New European Textile Labelling Regulations
All products placed on the market after 08 May 2012 containing at least 80% textiles and less than 20% animal products (such as fur, leather or bone) must be labelled: 'contains non-textile parts of animal origin'
in the language of the country where it is sold*. This % is determined by weight.
The label must be durable, easy to read, easy to find and securely attached. The authorities in your country will enforce the new law. The label is not needed if you are a self-employed tailor making customised garments for clients.
For further information please contact your relevant marketing surveillance authority or your national fur association or the IFTF directly.
The lifestyle of native and non-native hunters and trappers shows a clear example of the “sustainable use” of a renewable, natural resource, a principle that is deeply held by many leading conservation organisations, including Worldwide Fund for Nature (WWF), the World Conservation Union/IUCN and the United Nations Environment Programme (UNEP). The fur trade does not use endangered species and has supported research to ensure that harvesting methods meet the highest animal welfare standards. An important international agreement now exists that establishes high animal welfare standards for trapping fur-bearing animals. The Agreement on International Humane Trapping Standards (AIHTS) was signed by the European Commission and the governments of Canada and Russia in 1997, with a parallel agreement signed by the USA in the same year. All signatory countries are committed to prohibiting the use of any trap that is not certified in accordance with the high standards established under the Agreement.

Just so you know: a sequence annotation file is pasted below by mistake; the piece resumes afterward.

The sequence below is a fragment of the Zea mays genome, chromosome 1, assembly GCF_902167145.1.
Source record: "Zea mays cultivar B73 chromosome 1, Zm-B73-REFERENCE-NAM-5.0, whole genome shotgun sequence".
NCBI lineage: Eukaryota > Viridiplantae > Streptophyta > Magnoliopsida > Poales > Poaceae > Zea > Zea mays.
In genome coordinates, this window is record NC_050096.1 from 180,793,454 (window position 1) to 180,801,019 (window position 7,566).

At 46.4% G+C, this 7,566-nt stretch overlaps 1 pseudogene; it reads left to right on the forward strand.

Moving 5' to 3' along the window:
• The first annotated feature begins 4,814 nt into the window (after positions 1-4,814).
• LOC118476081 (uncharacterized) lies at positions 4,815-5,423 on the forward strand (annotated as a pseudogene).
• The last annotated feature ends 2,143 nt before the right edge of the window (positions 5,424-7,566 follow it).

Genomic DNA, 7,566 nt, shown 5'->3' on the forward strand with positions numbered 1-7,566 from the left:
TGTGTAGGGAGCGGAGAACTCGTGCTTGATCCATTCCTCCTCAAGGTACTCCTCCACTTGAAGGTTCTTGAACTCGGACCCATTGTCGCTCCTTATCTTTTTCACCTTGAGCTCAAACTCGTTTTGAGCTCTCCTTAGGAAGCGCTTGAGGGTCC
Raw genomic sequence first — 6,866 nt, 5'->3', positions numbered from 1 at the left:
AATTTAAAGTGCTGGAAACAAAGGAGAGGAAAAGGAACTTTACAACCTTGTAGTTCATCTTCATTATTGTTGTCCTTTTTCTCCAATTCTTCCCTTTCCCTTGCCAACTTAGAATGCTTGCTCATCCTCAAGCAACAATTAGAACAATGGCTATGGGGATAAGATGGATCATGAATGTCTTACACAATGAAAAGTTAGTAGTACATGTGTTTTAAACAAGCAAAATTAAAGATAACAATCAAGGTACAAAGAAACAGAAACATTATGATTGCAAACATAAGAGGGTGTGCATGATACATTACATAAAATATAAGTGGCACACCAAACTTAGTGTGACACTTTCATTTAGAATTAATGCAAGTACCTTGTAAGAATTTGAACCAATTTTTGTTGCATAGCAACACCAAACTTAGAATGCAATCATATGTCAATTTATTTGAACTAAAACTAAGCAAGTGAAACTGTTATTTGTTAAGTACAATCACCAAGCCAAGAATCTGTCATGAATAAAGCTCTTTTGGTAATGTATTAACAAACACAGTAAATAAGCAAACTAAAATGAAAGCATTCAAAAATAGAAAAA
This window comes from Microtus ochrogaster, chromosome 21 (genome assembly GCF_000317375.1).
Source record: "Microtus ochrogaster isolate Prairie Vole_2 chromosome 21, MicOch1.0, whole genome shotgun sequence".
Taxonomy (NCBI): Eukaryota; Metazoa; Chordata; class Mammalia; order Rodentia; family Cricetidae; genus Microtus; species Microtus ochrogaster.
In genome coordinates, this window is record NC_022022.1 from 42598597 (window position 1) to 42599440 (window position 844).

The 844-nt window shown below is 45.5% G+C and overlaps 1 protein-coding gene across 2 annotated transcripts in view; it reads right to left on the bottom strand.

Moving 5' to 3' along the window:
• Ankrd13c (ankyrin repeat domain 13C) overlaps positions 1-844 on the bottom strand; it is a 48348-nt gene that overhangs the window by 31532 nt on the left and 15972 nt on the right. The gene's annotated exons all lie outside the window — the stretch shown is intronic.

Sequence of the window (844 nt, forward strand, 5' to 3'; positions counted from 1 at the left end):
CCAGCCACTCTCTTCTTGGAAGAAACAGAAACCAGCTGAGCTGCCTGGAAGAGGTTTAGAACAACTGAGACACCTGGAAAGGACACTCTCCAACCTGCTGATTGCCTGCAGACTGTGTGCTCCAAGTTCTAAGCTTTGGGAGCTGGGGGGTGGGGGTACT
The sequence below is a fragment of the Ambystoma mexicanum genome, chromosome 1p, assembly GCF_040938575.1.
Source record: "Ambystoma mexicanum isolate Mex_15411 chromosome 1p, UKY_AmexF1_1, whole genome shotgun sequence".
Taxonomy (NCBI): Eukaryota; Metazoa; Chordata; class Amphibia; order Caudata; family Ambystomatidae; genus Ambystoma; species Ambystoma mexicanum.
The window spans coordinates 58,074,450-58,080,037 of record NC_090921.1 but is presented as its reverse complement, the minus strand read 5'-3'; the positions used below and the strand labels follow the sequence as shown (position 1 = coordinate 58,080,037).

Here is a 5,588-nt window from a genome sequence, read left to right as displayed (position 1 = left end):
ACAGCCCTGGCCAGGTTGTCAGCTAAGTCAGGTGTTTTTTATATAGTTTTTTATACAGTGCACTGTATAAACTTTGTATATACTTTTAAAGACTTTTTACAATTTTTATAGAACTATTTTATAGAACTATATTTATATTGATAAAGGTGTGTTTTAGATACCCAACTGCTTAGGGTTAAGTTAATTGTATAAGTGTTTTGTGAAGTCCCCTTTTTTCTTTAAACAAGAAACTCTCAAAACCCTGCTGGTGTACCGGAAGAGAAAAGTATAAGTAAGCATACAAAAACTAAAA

Farmed animals such as mink, fox and chinchilla, have been selectively bred over many generations. They have adapted well to the farm environment and are now considered domesticated by veterinary scientists. They can no longer be compared to their wild counterparts, either in terms of how they look, their temperament or behaviour.
In the European Union, EU Directives govern the welfare of farm animals and permitted slaughter methods. EU environmental laws also apply to fur farming. In addition, European fur farmers helped to establish the Fur Animal Welfare Research Committee (FAWRC) in 1999, which reports to the Council of European Standing Committee on farm animal welfare. The Council of Europe Recommendation applies specifically to animals farmed for their fur and this Recommendation has been made into law in several European countries. It is part of the European Fur Breeders Association (EFBA) code of practice. In addition, EFBA is rolling out its Welfur programme – a set of welfare protocols developed by independent veterinary scientists specifically for farmed fur animals.
In the US, fur farmers are regulated by their State Department of Agriculture and must also operate under federal environmental standards, such as the Clean Air Act and the Clean Water Act. In addition to these regulations, fur farmers have consulted with veterinarian scientists to develop a set of industry standards. These standards are administered by the Fur Commission USA, which is also responsible for ensuring that they are updated in accordance with new animal welfare science. In Canada the Department of Agriculture and
Canadian Federation Humane Societies developed codes of practice that govern fur farming. These are currently being updated.
Fur farmers aim to provide the best in all aspects of care for each animal: housing, nutrition and general welfare, specific for the health and wellbeing of each species. On-going scientific research by independent academic veterinary experts ensures that welfare standards are continually monitored and updated by fur farmers who are informed of new developments. For example, nest boxes were introduced for mink when it was shown through sound research that these would enhance the mink’s wellbeing.
Endangered and Domestic Species Legislation
The fur trade does not trade in endangered species. It upholds national and international legislation and codes of practice that ban any trade in endangered species. The International Fur Trade Federation (IFTF) promotes clear fur-species labelling in both the national language and with the latin scientific name.
The International Fur Trade Federation (IFTF) fully supports the Convention on International Trade in Endangered Species (CITES) which regulates trade in threatened and endangered species. The IFTF is also a voting member of the World Conservation Union/IUCN since 1985, which carefully monitors the status of the world’s natural resources to ensure that any use is ecologically sustainable.
The international fur trade does not trade in domestic cat and dog fur.